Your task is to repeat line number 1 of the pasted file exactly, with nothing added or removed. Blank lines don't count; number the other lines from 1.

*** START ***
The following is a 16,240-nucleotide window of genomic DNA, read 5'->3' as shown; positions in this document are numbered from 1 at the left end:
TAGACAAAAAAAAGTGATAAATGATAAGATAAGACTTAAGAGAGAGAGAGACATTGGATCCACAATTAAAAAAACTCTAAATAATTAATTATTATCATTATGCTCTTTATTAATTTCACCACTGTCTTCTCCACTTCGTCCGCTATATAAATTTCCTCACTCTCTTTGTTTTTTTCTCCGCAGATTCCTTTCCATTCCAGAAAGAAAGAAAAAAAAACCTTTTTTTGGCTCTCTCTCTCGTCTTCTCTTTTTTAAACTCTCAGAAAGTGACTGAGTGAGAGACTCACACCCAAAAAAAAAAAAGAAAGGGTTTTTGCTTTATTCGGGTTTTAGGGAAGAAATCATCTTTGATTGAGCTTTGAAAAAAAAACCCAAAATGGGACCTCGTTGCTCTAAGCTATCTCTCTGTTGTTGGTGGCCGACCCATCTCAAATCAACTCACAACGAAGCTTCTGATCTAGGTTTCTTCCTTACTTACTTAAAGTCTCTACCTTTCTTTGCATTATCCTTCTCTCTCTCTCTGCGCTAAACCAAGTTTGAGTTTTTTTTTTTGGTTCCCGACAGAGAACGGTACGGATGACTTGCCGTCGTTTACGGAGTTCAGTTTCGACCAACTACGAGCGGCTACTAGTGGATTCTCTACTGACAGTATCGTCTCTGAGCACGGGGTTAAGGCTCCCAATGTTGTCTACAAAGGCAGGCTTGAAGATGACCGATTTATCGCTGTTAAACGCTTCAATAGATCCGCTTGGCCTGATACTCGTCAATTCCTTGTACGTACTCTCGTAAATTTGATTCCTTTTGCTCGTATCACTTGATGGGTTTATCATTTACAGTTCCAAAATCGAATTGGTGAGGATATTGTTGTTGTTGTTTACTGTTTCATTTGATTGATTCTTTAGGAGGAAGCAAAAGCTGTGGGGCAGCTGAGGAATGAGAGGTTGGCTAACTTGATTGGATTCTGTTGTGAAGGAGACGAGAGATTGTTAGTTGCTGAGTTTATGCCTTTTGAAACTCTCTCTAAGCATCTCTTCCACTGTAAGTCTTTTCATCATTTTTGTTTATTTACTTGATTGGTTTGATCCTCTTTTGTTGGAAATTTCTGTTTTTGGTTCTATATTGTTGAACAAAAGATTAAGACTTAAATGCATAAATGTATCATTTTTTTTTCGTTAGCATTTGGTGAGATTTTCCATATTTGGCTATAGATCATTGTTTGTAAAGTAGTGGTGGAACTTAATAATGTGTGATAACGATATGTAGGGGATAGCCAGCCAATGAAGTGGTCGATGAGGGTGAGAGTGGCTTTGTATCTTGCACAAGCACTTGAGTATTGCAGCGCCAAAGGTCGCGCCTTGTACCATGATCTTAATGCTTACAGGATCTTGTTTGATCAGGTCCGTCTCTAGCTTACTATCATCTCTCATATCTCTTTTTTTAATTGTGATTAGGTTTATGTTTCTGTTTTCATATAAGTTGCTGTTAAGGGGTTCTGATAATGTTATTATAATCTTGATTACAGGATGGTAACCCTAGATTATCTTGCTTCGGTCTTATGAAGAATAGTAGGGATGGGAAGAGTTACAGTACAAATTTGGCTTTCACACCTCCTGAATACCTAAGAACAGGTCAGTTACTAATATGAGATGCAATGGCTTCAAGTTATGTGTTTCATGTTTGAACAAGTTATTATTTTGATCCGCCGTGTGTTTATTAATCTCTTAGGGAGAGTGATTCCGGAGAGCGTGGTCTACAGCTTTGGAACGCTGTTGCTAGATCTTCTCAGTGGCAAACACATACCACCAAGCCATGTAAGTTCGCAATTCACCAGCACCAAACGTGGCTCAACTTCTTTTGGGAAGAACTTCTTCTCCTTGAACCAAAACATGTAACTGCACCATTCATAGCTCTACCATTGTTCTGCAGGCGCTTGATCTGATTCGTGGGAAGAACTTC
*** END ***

The following is a 16,240-nucleotide window of genomic DNA, read 5'->3' as shown; positions in this document are numbered from 1 at the left end: